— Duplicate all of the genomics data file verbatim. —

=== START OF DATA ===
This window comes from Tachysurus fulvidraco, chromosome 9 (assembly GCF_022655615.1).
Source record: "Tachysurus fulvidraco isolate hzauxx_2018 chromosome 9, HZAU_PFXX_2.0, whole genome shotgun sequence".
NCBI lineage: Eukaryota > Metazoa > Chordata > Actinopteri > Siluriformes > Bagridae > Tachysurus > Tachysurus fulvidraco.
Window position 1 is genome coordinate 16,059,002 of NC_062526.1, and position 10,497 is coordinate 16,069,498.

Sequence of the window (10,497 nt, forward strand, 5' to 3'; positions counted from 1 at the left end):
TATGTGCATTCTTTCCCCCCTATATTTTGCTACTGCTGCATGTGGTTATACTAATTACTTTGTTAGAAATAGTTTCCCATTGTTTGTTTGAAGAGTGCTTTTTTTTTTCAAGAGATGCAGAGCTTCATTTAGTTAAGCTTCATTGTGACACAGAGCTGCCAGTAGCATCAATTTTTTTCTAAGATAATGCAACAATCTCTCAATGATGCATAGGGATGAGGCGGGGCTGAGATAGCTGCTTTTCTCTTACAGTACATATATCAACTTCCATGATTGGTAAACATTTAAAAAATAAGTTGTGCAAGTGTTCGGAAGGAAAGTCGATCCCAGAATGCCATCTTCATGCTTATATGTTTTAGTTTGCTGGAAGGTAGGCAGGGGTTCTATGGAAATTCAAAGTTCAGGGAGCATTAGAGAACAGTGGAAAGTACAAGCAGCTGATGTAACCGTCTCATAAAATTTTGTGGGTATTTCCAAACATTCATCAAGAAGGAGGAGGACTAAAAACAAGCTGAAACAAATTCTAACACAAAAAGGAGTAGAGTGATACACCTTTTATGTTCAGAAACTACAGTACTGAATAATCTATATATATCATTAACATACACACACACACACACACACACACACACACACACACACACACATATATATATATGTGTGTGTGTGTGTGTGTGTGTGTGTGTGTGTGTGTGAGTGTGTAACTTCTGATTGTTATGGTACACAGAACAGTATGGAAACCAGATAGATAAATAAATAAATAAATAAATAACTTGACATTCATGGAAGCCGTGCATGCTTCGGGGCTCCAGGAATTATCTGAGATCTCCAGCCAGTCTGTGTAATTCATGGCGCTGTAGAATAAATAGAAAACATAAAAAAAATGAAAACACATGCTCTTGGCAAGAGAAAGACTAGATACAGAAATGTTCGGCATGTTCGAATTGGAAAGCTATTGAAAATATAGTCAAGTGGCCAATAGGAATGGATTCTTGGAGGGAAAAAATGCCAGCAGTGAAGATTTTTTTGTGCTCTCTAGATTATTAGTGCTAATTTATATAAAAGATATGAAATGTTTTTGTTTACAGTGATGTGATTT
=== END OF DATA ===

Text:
This window comes from Tachysurus fulvidraco, chromosome 9 (assembly GCF_022655615.1).
Source record: "Tachysurus fulvidraco isolate hzauxx_2018 chromosome 9, HZAU_PFXX_2.0, whole genome shotgun sequence".
NCBI lineage: Eukaryota > Metazoa > Chordata > Actinopteri > Siluriformes > Bagridae > Tachysurus > Tachysurus fulvidraco.
Window position 1 is genome coordinate 16,059,002 of NC_062526.1, and position 10,497 is coordinate 16,069,498.

Sequence of the window (10,497 nt, forward strand, 5' to 3'; positions counted from 1 at the left end):
TATGTGCATTCTTTCCCCCCTATATTTTGCTACTGCTGCATGTGGTTATACTAATTACTTTGTTAGAAATAGTTTCCCATTGTTTGTTTGAAGAGTGCTTTTTTTTTTCAAGAGATGCAGAGCTTCATTTAGTTAAGCTTCATTGTGACACAGAGCTGCCAGTAGCATCAATTTTTTTCTAAGATAATGCAACAATCTCTCAATGATGCATAGGGATGAGGCGGGGCTGAGATAGCTGCTTTTCTCTTACAGTACATATATCAACTTCCATGATTGGTAAACATTTAAAAAATAAGTTGTGCAAGTGTTCGGAAGGAAAGTCGATCCCAGAATGCCATCTTCATGCTTATATGTTTTAGTTTGCTGGAAGGTAGGCAGGGGTTCTATGGAAATTCAAAGTTCAGGGAGCATTAGAGAACAGTGGAAAGTACAAGCAGCTGATGTAACCGTCTCATAAAATTTTGTGGGTATTTCCAAACATTCATCAAGAAGGAGGAGGACTAAAAACAAGCTGAAACAAATTCTAACACAAAAAGGAGTAGAGTGATACACCTTTTATGTTCAGAAACTACAGTACTGAATAATCTATATATATCATTAACATACACACACACACACACACACACACACACACACACACACACACATATATATATATGTGTGTGTGTGTGTGTGTGTGTGTGTGTGTGTGTGTGAGTGTGTAACTTCTGATTGTTATGGTACACAGAACAGTATGGAAACCAGATAGATAAATAAATAAATAAATAAATAACTTGACATTCATGGAAGCCGTGCATGCTTCGGGGCTCCAGGAATTATCTGAGATCTCCAGCCAGTCTGTGTAATTCATGGCGCTGTAGAATAAATAGAAAACATAAAAAAAATGAAAACACATGCTCTTGGCAAGAGAAAGACTAGATACAGAAATGTTCGGCATGTTCGAATTGGAAAGCTATTGAAAATATAGTCAAGTGGCCAATAGGAATGGATTCTTGGAGGGAAAAAATGCCAGCAGTGAAGATTTTTTTGTGCTCTCTAGATTATTAGTGCTAATTTATATAAAAGATATGAAATGTTTTTGTTTACAGTGATGTGATTT